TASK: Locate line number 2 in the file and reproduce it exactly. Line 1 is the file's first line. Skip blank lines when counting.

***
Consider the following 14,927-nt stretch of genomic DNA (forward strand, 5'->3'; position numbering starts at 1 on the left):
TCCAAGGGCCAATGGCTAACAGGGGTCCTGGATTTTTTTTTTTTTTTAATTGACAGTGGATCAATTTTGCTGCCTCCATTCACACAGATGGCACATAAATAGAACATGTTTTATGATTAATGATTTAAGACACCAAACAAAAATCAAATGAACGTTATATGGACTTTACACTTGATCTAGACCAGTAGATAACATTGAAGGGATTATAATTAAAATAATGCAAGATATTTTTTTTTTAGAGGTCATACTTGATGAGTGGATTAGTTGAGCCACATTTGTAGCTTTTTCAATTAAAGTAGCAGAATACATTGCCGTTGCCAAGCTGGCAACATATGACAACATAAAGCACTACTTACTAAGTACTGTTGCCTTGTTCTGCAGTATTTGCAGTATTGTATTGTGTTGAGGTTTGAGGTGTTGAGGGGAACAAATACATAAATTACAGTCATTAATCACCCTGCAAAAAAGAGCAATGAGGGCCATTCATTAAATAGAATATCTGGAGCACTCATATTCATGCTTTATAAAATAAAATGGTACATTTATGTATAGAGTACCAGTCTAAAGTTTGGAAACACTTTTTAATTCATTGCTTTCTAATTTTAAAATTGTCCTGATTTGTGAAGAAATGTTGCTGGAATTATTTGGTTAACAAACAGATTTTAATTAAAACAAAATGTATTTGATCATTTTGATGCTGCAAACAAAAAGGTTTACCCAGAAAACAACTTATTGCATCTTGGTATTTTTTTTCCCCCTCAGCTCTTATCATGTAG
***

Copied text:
TCCAAGGGCCAATGGCTAACAGGGGTCCTGGATTTTTTTTTTTTTTTAATTGACAGTGGATCAATTTTGCTGCCTCCATTCACACAGATGGCACATAAATAGAACATGTTTTATGATTAATGATTTAAGACACCAAACAAAAATCAAATGAACGTTATATGGACTTTACACTTGATCTAGACCAGTAGATAACATTGAAGGGATTATAATTAAAATAATGCAAGATATTTTTTTTTTAGAGGTCATACTTGATGAGTGGATTAGTTGAGCCACATTTGTAGCTTTTTCAATTAAAGTAGCAGAATACATTGCCGTTGCCAAGCTGGCAACATATGACAACATAAAGCACTACTTACTAAGTACTGTTGCCTTGTTCTGCAGTATTTGCAGTATTGTATTGTGTTGAGGTTTGAGGTGTTGAGGGGAACAAATACATAAATTACAGTCATTAATCACCCTGCAAAAAAGAGCAATGAGGGCCATTCATTAAATAGAATATCTGGAGCACTCATATTCATGCTTTATAAAATAAAATGGTACATTTATGTATAGAGTACCAGTCTAAAGTTTGGAAACACTTTTTAATTCATTGCTTTCTAATTTTAAAATTGTCCTGATTTGTGAAGAAATGTTGCTGGAATTATTTGGTTAACAAACAGATTTTAATTAAAACAAAATGTATTTGATCATTTTGATGCTGCAAACAAAAAGGTTTACCCAGAAAACAACTTATTGCATCTTGGTATTTTTTTTCCCCCTCAGCTCTTATCATGTAG